From sidewalk to catwalk: How Lorna Tucker went from homeless beggar to top model

The documentary-maker tells her friend, actress and writer Margo Stilley, how the Young and Homeless Helpline will be there for those who – like she once did – have nowhere else to turn

Margo Stilley
Wednesday 04 January 2017 19:03
Lorna Tucker is backing the Independent’s campaign to raise funds for the Young and Homeless Helpline
Lorna Tucker is backing the Independent’s campaign to raise funds for the Young and Homeless Helpline

For Lorna Tucker her big break came at her lowest moment. She was 17 and begging for drug money at Charing Cross Station when she was spotted by an agency and went on to became a successful model.

Now in her thirties and a mother of three who has been clean for seven years, she has modelled for some of the world’s biggest brands and is a professional documentary-maker working globally.

But that does not mean she can ever forget what it was like to be 15 and running away from home, a decision that resulted in her living on the street and developing a debilitating heroin habit.

It is why she supports The Independent and Centrepoint’s Young and Homeless Helpline appeal to create a service for those who, like she once did, have nowhere to turn.

“It’s very difficult moving on from homelessness and having any sense of worth after that,” she said. “I want people to understand and be supportive of anybody they know who has been in a dark place or has suffered from mental illness or has been to these extremes and is coming back. The post-traumatic stress of homelessness is a huge part of rehabilitation.”

Lorna Tucker aged 14, shortly before she became homeless

Growing up in Hertfordshire with her mother and four siblings and with her father living just down the road, Lorna’s family was “difficult, but was not without love”.

But, in her teenage years, there was a breakdown in her relationship with her family and her home life deteriorated rapidly.

At 15 Lorna ran away. At first she was able to stay with the family of a friend but, after being told that she had to go back to her family, she ended up living on the streets.

“By the end of the summer I was addicted to drugs,” she recalled. “You become a survivor and it damages you so much. You know you don’t need anything or anyone and you can just survive, but inside you want to have love and that’s really hard.”

It was while begging outside Charing Cross tube station that she was first scouted by a modelling agency. It was, she says, the first time that someone had made her feel that she might be beautiful.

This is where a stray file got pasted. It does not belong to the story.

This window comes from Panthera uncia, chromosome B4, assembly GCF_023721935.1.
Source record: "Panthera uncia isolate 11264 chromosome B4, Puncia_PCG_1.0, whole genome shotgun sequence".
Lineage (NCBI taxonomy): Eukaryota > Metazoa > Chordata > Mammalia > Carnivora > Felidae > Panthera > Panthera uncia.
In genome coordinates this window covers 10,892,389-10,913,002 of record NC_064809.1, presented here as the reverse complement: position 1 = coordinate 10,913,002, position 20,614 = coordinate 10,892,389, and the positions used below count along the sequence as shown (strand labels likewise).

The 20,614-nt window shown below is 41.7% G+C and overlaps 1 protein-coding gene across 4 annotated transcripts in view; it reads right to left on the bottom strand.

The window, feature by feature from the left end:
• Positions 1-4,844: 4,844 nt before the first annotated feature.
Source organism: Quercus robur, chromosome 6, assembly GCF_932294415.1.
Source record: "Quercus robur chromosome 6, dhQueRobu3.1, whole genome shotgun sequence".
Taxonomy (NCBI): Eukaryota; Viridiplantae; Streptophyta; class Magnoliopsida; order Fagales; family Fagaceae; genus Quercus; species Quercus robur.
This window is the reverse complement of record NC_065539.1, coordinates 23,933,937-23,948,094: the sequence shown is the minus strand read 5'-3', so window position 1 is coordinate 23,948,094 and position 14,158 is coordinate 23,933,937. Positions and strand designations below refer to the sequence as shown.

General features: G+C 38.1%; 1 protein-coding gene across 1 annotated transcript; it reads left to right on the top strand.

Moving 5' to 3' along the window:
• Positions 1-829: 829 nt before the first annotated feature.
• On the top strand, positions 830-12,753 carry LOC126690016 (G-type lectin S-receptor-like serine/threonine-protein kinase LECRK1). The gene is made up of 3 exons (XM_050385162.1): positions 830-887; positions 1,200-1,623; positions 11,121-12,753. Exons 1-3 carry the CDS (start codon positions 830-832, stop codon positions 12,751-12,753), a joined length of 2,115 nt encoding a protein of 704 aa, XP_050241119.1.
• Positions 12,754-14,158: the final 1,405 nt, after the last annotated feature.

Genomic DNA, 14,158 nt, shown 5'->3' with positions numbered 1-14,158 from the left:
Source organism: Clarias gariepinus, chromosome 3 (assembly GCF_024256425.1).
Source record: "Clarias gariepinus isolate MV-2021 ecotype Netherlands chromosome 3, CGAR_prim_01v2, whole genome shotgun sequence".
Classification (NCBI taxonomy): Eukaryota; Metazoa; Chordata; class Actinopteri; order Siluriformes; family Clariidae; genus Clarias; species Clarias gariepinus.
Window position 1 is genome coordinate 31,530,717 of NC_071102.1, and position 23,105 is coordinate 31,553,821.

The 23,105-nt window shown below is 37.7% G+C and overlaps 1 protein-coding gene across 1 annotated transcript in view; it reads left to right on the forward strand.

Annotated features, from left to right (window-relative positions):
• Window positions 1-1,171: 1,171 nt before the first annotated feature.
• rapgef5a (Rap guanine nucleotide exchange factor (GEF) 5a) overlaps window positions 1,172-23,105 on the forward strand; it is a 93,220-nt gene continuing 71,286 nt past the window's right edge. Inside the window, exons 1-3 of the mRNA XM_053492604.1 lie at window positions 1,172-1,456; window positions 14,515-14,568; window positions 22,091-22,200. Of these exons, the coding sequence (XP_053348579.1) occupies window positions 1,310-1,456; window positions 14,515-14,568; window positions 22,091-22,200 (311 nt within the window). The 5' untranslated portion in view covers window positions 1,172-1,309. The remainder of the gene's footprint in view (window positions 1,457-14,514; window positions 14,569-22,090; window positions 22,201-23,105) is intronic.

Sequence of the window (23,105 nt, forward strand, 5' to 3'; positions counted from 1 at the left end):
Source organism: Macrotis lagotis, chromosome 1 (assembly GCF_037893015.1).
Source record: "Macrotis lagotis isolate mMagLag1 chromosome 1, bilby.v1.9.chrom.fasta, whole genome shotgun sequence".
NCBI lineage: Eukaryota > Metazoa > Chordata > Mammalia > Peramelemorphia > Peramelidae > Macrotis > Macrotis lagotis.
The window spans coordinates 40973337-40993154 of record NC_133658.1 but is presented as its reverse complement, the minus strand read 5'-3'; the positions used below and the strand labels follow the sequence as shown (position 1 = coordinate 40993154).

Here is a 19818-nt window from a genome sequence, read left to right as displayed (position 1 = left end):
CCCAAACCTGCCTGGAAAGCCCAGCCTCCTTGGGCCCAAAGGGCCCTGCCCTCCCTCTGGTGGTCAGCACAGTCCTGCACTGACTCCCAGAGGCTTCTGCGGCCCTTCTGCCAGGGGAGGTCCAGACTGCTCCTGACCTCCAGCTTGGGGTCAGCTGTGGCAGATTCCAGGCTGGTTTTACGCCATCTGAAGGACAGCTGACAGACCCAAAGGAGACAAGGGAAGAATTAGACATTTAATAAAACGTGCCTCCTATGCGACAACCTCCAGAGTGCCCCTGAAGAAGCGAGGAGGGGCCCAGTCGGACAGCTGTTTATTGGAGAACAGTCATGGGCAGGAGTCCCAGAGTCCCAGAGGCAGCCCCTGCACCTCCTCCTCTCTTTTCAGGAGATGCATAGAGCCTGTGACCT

At the time, she was not capable of following up with the offer to become a model as her life was too chaotic, but the idea had been planted and the moment stayed with her during her darkest hours to come.

Just after her sixteenth birthday, Lorna felt there was no way out of the vicious cycle of homelessness and drug addiction and, at her lowest point, she tried to take her own life.

Luckily she was found in time and with the help of friends, family and professionals she made the choice to turn her life around. She entered into rehab and applied and secured a place at art school.

A year later she was again scouted by a top model agency and this time felt strong enough to go for it. Within weeks Lorna was on modelling shoots in London, Paris and Milan.

During her modelling career she was shot by photographers that included Steven Klein and Rankin and starred in a Levi’s campaign. This enabled her rebuild her self-confidence.

“Modelling was a saviour because it showed me a bigger world than I had ever known,” she recalled. “I met people that changed my way of thinking and seeing the world.”

Lorna now lives between London and Lewes, East Sussex. She has just directed and produced two feature-length documentaries: AMA – a documentary about the sterilisation abuses of Native women across the United States that was co-produced By Ged Doherty and Colin Firth– and WESTWOOD, an in-depth documentary about the life and times of Vivienne Westwood. Both will be released later this year.

Lorna with fellow documentary-maker Michael Moore

It is a remarkable turnaround from where she once was. But she knows she is one of the lucky ones. That is why she knows initiatives like the new Centrepoint helpline are needed.

“Anyone can turn their lives around,” Lorna said. I don’t believe that whole thing that a leopard never changes its spots, because you’re looking at someone who has.”

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